The NRA's Amicus Brief MachineHistorians in the News
tags: Second Amendment, gun control, Supreme Court, National Rifle Association
Over the past two decades, as more money and political energy have been directed at major Supreme Court cases, the marshaling of favorable amicus briefs — in which law professors and other specialists offer advice to the court, nudging it one way or the other — has become an industry of its own, a form of shadow lobbying targeting an institution that, in theory, is not supposed to be lobbied. The number of briefs filed surged, and justices have cited them with ever greater regularity. In a noted 2016 law review article titled The Amicus Machine, two professors from William & Mary Law School detailed how elite Supreme Court advocates employ “wranglers” to identify parties willing to file briefs and “whisperers” to ensure that filings convey the right message — one that is likely to be embraced by the justices. The result is a “systematic, choreographed engine designed by people in the know,” the professors wrote.
In part, that choreography is aimed at “creating the appearance of a groundswell of support for a given decision,” said Lisa Graves, a former Justice Department official who heads the progressive watchdog group True North Research. The NRA seems to have fully embraced this idea. Not only did the NRA fund Bruen, a cadre of attorneys paid by the association who were at the 2018 Arlington meeting where money was allocated to the case served as counsel on briefs filed by other groups lobbying against firearms restrictions. Two of its state affiliates and its legal fund also filed briefs backing the association. One organization, called The Center for Human Liberty, was incorporated in Nevada two months before filing its pro-NRA brief. Another, called The League for Sportsmen, Law Enforcement and Defense, was incorporated in Virginia nearly two months after it filed its amicus brief in Bruen. “Those of us involved with the League have been involved in 2nd Amendment advocacy for decades,” attorney Christopher Day, counsel of record on the brief, said by email in response to a request for comment. “The League is not affiliated with the NRA, nor received any financial support from them.” The League is led by James Fotis, who for many years oversaw an NRA-backed effort to elect judges and state attorneys general who opposed firearms restrictions.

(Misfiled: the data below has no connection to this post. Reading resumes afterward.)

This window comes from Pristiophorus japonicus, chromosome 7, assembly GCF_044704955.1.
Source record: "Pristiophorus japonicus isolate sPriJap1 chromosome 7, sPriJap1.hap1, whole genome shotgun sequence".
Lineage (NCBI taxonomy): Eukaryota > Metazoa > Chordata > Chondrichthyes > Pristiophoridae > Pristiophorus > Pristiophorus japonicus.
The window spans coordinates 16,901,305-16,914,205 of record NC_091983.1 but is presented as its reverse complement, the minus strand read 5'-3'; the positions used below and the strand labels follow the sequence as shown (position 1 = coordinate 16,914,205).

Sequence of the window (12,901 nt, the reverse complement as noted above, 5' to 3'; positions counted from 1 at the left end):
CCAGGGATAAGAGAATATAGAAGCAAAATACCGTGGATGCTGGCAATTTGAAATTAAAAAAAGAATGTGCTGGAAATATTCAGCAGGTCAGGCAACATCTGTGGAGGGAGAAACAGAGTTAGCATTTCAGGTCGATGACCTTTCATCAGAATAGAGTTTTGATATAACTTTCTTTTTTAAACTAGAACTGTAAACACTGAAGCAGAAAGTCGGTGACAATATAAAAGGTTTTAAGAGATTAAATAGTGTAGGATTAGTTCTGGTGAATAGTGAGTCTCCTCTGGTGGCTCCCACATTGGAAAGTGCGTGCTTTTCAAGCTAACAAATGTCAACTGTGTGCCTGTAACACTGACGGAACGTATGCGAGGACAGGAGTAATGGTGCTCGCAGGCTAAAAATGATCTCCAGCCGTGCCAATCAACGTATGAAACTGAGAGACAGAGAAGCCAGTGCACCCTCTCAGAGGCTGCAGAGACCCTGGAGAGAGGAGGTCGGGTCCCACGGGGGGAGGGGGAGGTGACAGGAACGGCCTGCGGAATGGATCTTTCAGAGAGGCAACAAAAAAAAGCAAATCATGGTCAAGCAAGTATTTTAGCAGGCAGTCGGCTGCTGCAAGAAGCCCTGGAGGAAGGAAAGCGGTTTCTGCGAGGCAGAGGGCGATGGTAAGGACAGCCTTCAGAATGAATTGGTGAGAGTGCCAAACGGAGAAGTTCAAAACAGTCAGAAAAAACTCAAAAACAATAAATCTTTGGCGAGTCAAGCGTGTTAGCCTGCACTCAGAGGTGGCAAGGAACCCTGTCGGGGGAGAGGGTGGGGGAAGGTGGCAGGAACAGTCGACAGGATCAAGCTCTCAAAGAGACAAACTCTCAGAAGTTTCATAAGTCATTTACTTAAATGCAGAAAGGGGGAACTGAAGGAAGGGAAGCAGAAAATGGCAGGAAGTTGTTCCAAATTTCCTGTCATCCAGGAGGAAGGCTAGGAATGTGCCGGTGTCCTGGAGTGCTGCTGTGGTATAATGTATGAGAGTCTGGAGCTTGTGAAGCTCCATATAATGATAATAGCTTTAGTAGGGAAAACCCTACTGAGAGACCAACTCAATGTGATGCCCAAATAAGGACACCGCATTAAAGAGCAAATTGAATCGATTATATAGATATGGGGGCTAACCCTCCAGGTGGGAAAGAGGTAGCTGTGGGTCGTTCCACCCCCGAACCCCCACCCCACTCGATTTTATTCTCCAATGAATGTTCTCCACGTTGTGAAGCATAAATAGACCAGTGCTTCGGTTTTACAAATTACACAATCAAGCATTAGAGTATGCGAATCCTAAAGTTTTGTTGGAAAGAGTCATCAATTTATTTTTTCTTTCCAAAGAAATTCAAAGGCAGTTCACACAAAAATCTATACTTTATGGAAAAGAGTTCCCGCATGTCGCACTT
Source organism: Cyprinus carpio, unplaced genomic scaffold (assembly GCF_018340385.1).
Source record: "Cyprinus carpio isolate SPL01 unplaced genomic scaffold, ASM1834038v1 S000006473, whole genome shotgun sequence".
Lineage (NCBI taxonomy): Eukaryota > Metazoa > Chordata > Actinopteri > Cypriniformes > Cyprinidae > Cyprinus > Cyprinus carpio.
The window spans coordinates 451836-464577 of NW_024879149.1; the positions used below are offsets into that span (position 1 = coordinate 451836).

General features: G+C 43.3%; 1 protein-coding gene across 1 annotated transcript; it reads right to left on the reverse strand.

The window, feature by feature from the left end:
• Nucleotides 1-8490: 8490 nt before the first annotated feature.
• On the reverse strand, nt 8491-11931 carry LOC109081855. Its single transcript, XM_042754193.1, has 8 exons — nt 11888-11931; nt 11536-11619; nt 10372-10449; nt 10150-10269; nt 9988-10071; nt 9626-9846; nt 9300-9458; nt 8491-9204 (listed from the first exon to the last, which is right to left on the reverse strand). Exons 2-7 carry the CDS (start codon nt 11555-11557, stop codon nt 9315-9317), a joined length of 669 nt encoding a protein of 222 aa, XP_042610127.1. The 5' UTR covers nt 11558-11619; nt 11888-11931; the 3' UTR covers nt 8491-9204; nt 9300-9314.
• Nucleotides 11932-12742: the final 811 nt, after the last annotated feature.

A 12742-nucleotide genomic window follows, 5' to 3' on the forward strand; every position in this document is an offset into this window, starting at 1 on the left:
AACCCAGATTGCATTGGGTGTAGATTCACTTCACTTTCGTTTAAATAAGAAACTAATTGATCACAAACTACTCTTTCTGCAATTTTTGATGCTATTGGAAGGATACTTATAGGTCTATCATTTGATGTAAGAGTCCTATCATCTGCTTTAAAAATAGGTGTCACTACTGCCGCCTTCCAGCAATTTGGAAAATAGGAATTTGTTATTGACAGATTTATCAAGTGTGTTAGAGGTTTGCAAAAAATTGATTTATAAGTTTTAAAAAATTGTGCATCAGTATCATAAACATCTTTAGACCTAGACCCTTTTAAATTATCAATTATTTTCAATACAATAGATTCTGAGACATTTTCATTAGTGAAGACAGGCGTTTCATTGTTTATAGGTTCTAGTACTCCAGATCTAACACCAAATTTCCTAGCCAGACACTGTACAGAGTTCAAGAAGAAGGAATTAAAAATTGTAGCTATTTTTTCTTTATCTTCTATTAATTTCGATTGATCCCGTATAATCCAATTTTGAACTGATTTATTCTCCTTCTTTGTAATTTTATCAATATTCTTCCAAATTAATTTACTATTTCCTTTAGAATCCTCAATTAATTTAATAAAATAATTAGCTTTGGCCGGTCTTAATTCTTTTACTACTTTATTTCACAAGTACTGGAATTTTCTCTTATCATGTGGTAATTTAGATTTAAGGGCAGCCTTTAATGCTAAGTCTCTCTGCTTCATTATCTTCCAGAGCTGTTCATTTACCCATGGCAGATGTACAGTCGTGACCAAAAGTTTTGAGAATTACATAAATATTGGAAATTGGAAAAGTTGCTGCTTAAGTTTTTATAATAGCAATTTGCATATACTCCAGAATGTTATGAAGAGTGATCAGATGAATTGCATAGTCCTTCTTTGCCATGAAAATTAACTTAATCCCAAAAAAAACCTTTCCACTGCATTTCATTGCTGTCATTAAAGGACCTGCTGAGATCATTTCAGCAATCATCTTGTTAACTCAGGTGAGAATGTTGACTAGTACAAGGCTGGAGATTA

Several briefs were filed by NRA-funded legal scholars whose work has been built on that of other NRA-funded legal scholars — a practice that Patrick J. Charles, senior historian for the U.S. Air Force, described as “citation gymnastics.” Charles, the author of Armed in America: A History of Gun Rights from Colonial Militias to Concealed Carry, filed a brief in Bruen as an independent scholar that supported neither side and called for “care in navigating conflicting and competing historical claims.” In an interview, he said there is support for some of what the pro-NRA briefs argue, but in sum they are a distortion. “They take a few facts, hype them, and assert that they have what they do not have,” Charles said. “They do this again and again, it’s just ridiculous. It’s completely dishonest. The NRA understood this early on, that you just have to keep putting information out there, insisting that it’s true, and people come to believe it.”
The NRA was certainly aware of the value of having plentiful briefs. Tom King is an NRA board member and director of the New York affiliate that is the petitioner in Bruen. He is also president of the NRA Foundation, which has given grants to groups and individuals that filed NRA-friendly briefs in the case. Speaking to an interviewer in January about how Bruen made it to the court, King said, “We had a lot of amicus briefs and [the justices] took the case.”
The amicus engine has a brake — at least in theory. Supreme Court rules require amicus filers to disclose whether any other entity — and especially parties in a case or their attorneys — have made a “monetary contribution” to the “preparation or submission” of a brief. The 2007 rule, which requires disclosure when funds have been channeled to the amicus filer or its attorneys, was prompted by concerns that litigants were silently financing favorable briefs.
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